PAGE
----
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From Wikipedia, the free encyclopedia

Sidi Bel Abbès (Arabic: سيدي بلعباس‎) is a capital (2005 pop. 200,000)[1] of the Sidi Bel Abbès wilaya (2005 pop. 590,000), Algeria. It is named after a Muslim holy man who is buried there.[1] It is the commercial center of an important area of vineyards, market gardens, orchards, and grain fields. It is surrounded by a wall with four gates and there is a university there. Sidi Bel Abbès is 75 kilometers from the Mediterranean Sea.

It is well connected to other Algerian cities by roads and railroads. Oran is 70 kilometers north and Tlemcen is 90 kilometers west of Sidi Bel Abbès. The closest airport is in Oran.[1]

Contents

History

The city, on the Wadi Mékerra River, developed around a French camp built in 1849[1] . From 1931 until 1961, the city was the "holy city" or spiritual home of the French Foreign Legion, the location of its basic training camp, and the headquarters of its 1st Foreign Regiment.

In the 1930s much of the old city walls were demolished. Wide boulevards and squares replaced the traditional quarters.

Economy

The economy centers on agriculture, particularly the production of cereals such as wheat and barley and the grape industry. A farm machine manufacturing complex is located there.[1]

Famous Natives of Sidi Bel Abbès

References

  1. ^ a b c d e Sidi Bel Abbes, lexicorient.com (Encyclopaedia of the Orient), internet article.

1911 encyclopedia

Up to date as of January 14, 2010

From LoveToKnow 1911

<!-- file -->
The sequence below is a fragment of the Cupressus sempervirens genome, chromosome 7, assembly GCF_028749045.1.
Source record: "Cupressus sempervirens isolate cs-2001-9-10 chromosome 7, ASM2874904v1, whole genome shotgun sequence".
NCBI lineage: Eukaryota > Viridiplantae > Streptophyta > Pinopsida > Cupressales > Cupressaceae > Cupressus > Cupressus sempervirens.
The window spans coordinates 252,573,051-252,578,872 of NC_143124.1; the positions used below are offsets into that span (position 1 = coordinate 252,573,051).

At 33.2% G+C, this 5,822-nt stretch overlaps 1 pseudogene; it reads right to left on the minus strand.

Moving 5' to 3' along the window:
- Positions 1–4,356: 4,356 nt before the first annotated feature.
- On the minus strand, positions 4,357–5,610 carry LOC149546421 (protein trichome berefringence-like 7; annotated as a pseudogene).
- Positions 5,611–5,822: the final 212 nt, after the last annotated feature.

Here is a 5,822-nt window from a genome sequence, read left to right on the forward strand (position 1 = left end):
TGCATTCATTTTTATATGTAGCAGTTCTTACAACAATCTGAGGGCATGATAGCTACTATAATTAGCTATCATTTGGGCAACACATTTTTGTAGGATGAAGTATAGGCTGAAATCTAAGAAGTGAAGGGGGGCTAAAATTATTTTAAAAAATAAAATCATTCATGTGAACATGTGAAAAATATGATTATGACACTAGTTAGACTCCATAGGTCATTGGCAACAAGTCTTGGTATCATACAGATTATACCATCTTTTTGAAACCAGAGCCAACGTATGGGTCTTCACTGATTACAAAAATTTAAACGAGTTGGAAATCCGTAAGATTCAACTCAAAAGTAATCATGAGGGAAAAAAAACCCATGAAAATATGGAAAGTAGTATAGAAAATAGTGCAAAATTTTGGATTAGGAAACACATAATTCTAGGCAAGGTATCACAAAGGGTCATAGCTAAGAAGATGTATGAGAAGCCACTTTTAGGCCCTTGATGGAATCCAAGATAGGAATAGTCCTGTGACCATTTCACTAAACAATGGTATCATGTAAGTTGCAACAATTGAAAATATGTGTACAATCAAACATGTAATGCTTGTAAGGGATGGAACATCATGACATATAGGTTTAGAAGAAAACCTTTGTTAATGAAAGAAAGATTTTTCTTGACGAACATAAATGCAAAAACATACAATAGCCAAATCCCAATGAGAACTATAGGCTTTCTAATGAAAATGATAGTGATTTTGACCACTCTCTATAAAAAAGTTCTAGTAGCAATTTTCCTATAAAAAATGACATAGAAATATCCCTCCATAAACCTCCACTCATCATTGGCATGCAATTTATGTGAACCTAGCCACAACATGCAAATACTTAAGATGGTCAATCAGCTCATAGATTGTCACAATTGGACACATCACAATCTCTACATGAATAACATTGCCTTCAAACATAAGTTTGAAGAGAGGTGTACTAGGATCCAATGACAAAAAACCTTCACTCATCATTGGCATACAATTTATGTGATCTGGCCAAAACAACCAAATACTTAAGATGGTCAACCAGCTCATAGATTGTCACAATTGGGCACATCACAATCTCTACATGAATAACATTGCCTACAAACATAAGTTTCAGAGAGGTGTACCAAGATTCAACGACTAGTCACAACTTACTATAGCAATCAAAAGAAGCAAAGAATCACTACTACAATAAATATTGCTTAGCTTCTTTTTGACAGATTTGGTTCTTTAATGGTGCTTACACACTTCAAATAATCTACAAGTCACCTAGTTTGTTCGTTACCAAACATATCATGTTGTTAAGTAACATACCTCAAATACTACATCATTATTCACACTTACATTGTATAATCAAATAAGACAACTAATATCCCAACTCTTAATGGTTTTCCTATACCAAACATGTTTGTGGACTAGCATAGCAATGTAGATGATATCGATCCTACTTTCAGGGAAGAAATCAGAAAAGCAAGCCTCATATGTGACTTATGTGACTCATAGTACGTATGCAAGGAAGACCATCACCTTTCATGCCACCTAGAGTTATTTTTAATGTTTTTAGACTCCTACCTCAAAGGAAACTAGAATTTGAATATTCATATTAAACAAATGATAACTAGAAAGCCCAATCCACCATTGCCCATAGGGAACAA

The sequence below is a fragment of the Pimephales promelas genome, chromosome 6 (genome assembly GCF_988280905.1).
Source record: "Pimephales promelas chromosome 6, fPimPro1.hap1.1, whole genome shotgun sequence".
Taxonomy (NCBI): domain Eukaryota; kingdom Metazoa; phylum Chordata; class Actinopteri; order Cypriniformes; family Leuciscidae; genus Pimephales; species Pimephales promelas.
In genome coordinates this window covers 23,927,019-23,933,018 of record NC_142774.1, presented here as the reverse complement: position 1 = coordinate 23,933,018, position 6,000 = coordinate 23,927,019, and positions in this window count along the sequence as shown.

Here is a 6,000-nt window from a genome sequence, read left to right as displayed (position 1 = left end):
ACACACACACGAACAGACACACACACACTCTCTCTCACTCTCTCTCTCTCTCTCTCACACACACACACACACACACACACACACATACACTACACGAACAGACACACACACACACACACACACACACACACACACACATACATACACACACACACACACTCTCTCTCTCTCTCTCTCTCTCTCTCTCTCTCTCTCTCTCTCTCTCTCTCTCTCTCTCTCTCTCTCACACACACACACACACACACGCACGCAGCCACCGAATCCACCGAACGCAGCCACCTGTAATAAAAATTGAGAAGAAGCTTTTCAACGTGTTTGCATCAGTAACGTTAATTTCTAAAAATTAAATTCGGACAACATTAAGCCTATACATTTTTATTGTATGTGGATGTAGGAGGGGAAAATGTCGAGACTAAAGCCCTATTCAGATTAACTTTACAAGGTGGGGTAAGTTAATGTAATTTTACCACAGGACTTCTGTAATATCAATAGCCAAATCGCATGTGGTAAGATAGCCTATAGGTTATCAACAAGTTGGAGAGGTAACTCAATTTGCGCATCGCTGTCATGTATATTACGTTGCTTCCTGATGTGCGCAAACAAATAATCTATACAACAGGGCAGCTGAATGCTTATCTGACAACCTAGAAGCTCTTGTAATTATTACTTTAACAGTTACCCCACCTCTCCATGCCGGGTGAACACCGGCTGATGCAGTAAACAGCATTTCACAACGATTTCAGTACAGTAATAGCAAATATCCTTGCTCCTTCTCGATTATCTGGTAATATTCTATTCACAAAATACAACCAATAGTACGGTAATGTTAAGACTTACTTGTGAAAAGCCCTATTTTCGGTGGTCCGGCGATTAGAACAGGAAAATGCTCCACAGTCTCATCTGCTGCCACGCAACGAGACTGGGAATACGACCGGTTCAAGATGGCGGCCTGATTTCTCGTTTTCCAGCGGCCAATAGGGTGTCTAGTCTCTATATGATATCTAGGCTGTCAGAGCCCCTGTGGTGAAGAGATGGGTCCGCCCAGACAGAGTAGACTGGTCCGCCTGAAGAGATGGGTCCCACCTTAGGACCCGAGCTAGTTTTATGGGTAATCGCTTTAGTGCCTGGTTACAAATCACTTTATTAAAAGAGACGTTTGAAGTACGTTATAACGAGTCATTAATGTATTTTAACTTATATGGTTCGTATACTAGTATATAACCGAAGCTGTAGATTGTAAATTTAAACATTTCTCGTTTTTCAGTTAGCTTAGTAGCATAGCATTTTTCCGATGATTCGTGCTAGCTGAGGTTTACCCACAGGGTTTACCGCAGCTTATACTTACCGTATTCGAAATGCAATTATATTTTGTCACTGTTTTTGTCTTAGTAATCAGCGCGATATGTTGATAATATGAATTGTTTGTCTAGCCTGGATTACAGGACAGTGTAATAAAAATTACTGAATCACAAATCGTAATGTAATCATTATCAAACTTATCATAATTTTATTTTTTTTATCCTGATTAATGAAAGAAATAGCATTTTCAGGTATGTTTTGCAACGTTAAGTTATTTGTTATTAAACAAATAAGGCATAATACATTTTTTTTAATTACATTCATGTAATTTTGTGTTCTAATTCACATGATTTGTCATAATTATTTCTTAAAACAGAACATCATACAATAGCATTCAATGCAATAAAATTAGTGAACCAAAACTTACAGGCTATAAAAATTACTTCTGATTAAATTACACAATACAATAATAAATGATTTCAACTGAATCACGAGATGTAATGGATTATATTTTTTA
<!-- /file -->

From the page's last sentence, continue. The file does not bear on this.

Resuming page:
SIDI-BEL-ABBES, chief town of an arrondissement in the department of Oran, Algeria, 48 m. by rail S. of Oran, 1552 ft. above the sea, on the right bank of the Mekerra. Pop. (1906) of the town, 24,494 (of whom three-fourths are French or Spaniards); of the commune, 29,088;29,088; of the arrondissement, which includes 17 communes, 98,309. The town, which occupies an important strategic position in the plain dominated by the escarpments of Mount Tessala, has barrack accommodation for 600o troops, and is the headquarters of the ter regiment etranger, one of the two regiments known as the Foreign Legion. It is encircled by a crenellated and bastioned wall with a fosse, and has four gates, named after Oran, Daia, Mascara and Tlemcen respectively. Starting from the gates, two broad streets, shaded by plane trees, traverse the town east to west and north to south, the latter dividing the. civil from the military quarters. There are numerous fountains fed by the Mekerra. Sidi-bel-Abbes is also an important agricultural centre, wheat, tobacco and alfa being the chief articles of trade. There are numerous vineyards and olive groves in the vicinity. The town, founded by the French, derives its name from the kubba (tomb) of a marabout named Sidi-bel-Abbes, near which a redoubt was constructed by General Bedeau in 1843. The site of the town, formerly a swamp, has been thoroughly drained. The surrounding country is healthy, fertile and populous.


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